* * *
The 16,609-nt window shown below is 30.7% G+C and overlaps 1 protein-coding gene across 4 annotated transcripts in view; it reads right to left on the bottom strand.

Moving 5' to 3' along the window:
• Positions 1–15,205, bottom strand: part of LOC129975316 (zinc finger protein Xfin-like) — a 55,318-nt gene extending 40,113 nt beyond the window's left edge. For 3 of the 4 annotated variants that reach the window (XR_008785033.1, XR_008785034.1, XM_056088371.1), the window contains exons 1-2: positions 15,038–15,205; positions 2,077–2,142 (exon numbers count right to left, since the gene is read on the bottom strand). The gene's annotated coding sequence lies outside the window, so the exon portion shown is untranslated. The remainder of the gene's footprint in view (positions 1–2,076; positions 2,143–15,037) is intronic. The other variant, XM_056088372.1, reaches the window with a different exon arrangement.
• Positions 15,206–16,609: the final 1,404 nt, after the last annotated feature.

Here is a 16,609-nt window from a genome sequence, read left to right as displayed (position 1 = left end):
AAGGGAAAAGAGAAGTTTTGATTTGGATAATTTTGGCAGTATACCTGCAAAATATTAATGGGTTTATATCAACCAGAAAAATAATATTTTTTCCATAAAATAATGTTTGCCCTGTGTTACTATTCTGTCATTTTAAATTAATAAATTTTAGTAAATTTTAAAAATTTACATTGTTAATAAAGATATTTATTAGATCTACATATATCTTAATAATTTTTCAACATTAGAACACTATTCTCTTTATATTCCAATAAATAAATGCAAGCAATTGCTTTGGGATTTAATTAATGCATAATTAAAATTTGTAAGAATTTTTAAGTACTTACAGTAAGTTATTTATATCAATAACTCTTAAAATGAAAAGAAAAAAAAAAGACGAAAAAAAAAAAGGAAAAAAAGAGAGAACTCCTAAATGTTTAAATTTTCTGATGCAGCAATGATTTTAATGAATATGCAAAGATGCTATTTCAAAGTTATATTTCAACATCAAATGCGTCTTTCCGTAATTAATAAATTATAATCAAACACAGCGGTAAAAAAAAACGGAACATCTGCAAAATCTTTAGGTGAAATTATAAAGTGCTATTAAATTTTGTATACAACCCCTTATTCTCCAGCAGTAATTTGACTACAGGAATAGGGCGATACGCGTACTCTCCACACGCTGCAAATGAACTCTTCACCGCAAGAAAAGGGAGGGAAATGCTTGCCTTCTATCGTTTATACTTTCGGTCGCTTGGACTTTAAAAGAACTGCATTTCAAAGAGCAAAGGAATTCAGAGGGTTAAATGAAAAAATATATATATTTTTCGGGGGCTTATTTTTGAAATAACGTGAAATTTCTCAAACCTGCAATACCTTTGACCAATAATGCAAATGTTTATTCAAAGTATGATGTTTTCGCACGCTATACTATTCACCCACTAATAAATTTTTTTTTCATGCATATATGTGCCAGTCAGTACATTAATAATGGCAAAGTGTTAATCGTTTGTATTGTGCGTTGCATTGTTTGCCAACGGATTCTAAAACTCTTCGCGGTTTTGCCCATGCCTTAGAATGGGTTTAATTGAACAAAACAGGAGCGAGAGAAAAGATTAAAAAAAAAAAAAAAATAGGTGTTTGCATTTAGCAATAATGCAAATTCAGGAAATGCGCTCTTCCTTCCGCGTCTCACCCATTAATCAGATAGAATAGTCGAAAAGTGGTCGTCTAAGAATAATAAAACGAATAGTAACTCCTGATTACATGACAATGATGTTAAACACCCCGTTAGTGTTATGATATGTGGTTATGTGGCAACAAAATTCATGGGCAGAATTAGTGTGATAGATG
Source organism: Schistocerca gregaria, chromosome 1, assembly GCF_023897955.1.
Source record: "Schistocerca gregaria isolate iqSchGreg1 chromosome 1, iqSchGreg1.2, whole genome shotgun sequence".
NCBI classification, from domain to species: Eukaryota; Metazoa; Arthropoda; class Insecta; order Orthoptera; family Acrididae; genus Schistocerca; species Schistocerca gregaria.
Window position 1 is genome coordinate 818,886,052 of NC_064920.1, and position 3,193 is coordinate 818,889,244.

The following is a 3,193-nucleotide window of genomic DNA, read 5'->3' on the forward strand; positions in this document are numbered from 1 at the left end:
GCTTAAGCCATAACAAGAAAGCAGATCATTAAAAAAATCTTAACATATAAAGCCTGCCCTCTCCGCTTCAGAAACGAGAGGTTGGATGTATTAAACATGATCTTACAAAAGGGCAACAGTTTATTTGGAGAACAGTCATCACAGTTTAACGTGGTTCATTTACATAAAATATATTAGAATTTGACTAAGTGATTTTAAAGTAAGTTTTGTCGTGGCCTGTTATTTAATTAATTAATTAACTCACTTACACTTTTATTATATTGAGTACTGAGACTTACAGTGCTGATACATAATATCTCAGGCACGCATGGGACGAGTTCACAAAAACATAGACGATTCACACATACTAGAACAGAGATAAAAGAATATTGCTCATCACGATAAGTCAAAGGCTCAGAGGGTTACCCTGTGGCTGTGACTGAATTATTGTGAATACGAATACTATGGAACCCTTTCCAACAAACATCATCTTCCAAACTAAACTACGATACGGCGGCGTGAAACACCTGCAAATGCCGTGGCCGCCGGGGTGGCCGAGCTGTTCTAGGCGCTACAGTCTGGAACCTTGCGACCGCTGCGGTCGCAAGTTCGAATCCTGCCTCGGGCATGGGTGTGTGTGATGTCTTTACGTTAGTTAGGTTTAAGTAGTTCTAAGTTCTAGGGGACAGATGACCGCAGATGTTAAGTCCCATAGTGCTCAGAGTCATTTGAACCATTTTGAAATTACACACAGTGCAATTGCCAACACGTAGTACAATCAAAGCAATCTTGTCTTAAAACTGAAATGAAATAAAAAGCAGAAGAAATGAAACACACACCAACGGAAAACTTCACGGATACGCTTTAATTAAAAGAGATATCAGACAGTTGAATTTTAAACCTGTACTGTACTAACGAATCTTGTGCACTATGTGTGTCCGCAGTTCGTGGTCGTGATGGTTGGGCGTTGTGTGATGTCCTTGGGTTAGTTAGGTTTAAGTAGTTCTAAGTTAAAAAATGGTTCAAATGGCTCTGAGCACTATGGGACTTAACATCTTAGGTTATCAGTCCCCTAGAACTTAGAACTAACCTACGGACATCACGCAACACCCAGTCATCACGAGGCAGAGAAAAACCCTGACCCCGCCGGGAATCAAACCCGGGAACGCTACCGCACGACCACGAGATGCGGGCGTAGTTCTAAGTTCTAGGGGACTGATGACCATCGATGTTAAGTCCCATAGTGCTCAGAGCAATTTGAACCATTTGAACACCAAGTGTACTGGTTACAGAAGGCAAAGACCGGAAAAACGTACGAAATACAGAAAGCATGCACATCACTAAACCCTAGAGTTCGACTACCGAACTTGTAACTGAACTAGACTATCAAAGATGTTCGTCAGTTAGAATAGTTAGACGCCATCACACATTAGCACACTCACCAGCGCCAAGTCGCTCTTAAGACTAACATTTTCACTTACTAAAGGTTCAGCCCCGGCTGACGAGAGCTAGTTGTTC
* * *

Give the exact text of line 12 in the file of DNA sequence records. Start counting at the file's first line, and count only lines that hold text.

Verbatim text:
GCTTAAGCCATAACAAGAAAGCAGATCATTAAAAAAATCTTAACATATAAAGCCTGCCCTCTCCGCTTCAGAAACGAGAGGTTGGATGTATTAAACATGATCTTACAAAAGGGCAACAGTTTATTTGGAGAACAGTCATCACAGTTTAACGTGGTTCATTTACATAAAATATATTAGAATTTGACTAAGTGATTTTAAAGTAAGTTTTGTCGTGGCCTGTTATTTAATTAATTAATTAACTCACTTACACTTTTATTATATTGAGTACTGAGACTTACAGTGCTGATACATAATATCTCAGGCACGCATGGGACGAGTTCACAAAAACATAGACGATTCACACATACTAGAACAGAGATAAAAGAATATTGCTCATCACGATAAGTCAAAGGCTCAGAGGGTTACCCTGTGGCTGTGACTGAATTATTGTGAATACGAATACTATGGAACCCTTTCCAACAAACATCATCTTCCAAACTAAACTACGATACGGCGGCGTGAAACACCTGCAAATGCCGTGGCCGCCGGGGTGGCCGAGCTGTTCTAGGCGCTACAGTCTGGAACCTTGCGACCGCTGCGGTCGCAAGTTCGAATCCTGCCTCGGGCATGGGTGTGTGTGATGTCTTTACGTTAGTTAGGTTTAAGTAGTTCTAAGTTCTAGGGGACAGATGACCGCAGATGTTAAGTCCCATAGTGCTCAGAGTCATTTGAACCATTTTGAAATTACACACAGTGCAATTGCCAACACGTAGTACAATCAAAGCAATCTTGTCTTAAAACTGAAATGAAATAAAAAGCAGAAGAAATGAAACACACACCAACGGAAAACTTCACGGATACGCTTTAATTAAAAGAGATATCAGACAGTTGAATTTTAAACCTGTACTGTACTAACGAATCTTGTGCACTATGTGTGTCCGCAGTTCGTGGTCGTGATGGTTGGGCGTTGTGTGATGTCCTTGGGTTAGTTAGGTTTAAGTAGTTCTAAGTTAAAAAATGGTTCAAATGGCTCTGAGCACTATGGGACTTAACATCTTAGGTTATCAGTCCCCTAGAACTTAGAACTAACCTACGGACATCACGCAACACCCAGTCATCACGAGGCAGAGAAAAACCCTGACCCCGCCGGGAATCAAACCCGGGAACGCTACCGCACGACCACGAGATGCGGGCGTAGTTCTAAGTTCTAGGGGACTGATGACCATCGATGTTAAGTCCCATAGTGCTCAGAGCAATTTGAACCATTTGAACACCAAGTGTACTGGTTACAGAAGGCAAAGACCGGAAAAACGTACGAAATACAGAAAGCATGCACATCACTAAACCCTAGAGTTCGACTACCGAACTTGTAACTGAACTAGACTATCAAAGATGTTCGTCAGTTAGAATAGTTAGACGCCATCACACATTAGCACACTCACCAGCGCCAAGTCGCTCTTAAGACTAACATTTTCACTTACTAAAGGTTCAGCCCCGGCTGACGAGAGCTAGTTGTTC